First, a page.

Alejandro Escovedo / The Beauties Mod Club, Toronto ON July 7

Alejandro Escovedo / The Beauties Mod Club, Toronto ON July 7
Photo: Eric Thom
Fans think of a live Alejandro Escovedo show as a communion of sorts — a chance to take sustenance from his ever-radiant, always-energetic performances like a salve to the stresses of a cruel world. A near-fatal bout with Hep C almost silenced this most-focused of troubadours in 2003 but his subsequent — and complete — recovery has seen him re-emerge from the chrysalis, re-energised and — as he was Monday night — on fire.

Charging the Mod Club stage like the namesake of his newest album, Real Animal, Escovedo ditched his Cale-inspired chamber sounds (Voelz on violin and Standefer on cello) in favour of a tough, muscular four-piece, including David Pulkingham’s incendiary guitar, Josh Gravelin on bass and rock-steady drummer, Hector Munoz. The guitar tag team of Pulkingham and Escovedo proved near feral as their fresh, Visconti-produced material got a sound walkabout. And, although new songs like "Chelsea Hotel” and the beautiful "Sister Lost Soul” (dedicated to rock’s casualties) proved worthy additions to his canon, strong openers like "Put You Down,” the crowd-satiating "Velvet Guitar” and the recently-refreshed "Castanets” pumped the audience into overdrive. Pulkingham’s accomplished strengths on Spanish guitar helped transform "I Was Drunk” into a punk mariachi hoedown, while flashbacks to By The Hand of the Father’s "Wave” and the bittersweet "Rosalie” clearly hit a nerve with its creator.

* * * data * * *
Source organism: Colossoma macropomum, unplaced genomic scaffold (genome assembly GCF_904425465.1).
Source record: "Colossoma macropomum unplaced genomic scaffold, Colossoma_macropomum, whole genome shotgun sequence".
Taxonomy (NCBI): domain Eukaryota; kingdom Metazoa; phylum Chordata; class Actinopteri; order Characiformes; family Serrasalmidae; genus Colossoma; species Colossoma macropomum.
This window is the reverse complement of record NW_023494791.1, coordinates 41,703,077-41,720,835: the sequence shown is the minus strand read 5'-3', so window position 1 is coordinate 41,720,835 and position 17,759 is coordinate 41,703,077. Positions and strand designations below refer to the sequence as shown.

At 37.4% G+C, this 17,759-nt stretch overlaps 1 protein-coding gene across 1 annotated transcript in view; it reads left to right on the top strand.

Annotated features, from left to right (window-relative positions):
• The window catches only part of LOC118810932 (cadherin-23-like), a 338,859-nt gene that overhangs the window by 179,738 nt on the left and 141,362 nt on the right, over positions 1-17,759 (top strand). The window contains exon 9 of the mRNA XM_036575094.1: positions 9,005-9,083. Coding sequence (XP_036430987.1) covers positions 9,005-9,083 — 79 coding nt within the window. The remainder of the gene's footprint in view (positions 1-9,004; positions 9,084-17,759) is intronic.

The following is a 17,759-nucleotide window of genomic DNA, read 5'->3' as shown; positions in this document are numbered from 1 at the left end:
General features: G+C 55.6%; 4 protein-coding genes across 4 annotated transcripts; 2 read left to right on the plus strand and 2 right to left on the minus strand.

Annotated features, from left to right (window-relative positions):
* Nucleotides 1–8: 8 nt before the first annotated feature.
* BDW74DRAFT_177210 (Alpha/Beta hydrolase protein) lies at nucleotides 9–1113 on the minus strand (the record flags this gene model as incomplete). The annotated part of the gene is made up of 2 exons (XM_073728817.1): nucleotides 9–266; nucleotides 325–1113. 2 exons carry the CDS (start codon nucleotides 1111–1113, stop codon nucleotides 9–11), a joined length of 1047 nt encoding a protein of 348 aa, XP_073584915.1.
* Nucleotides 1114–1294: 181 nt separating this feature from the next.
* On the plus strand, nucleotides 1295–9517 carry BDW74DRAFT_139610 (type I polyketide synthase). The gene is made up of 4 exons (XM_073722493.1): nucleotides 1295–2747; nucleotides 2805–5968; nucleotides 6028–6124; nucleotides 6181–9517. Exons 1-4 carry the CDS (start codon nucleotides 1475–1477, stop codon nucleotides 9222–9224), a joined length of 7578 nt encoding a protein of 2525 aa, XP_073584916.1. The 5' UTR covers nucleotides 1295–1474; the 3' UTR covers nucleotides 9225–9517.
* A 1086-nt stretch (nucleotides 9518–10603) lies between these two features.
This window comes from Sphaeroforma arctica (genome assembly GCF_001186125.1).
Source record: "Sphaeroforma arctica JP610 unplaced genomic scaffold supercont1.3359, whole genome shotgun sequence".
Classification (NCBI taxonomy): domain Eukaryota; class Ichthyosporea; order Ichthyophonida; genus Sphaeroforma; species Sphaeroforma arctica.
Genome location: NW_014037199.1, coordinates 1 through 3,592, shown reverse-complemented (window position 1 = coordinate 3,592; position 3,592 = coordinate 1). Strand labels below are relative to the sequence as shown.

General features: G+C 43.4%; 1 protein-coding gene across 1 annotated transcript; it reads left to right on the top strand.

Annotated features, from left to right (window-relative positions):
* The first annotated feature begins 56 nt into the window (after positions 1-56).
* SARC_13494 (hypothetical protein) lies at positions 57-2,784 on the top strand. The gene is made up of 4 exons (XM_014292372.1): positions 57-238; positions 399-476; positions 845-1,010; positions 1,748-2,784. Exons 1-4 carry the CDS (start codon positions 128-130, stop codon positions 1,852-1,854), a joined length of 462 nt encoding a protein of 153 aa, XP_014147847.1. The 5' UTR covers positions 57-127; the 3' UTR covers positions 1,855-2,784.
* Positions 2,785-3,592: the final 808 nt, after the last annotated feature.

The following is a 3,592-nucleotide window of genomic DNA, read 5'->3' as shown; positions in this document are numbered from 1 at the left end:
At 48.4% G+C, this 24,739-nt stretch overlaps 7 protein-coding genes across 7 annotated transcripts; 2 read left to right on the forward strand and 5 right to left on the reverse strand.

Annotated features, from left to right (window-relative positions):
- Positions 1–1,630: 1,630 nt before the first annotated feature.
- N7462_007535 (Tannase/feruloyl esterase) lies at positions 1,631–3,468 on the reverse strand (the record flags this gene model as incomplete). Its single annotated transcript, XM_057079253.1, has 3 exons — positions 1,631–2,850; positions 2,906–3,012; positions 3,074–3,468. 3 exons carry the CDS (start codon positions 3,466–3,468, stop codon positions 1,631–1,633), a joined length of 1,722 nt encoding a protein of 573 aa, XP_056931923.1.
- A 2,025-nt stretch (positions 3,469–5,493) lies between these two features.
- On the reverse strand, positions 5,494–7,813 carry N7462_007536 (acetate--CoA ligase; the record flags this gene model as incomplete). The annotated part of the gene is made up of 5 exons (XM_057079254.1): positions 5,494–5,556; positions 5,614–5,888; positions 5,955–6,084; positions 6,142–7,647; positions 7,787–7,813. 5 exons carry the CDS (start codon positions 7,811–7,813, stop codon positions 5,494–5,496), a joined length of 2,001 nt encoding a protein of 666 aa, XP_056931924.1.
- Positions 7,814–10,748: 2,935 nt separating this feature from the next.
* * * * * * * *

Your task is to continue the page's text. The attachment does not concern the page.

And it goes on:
Escovedo’s first encore included a full-tilted "Beast of Burden,” injecting newfound testosterone into anything Jagger could muster, while their screaming banshee cover of Mott/Bowie’s "All The Young Dudes” ripped the roof off as it underlined Escovedo’s intimate connection to an entire generation of music. Encore two (featuring local Toronto saxman Paul Wright) began with a Coltrane-inspired intro to the ultimate Escovedo workout, "I Wanna Be Your Dog,” bringing the perfect evening to a sweaty close. Manna from heaven would hardly be an understatement.

Local openers the Beauties proved a revelation, taking full advantage of the packed house to parade their high-torque blend of rockabilly-basted country.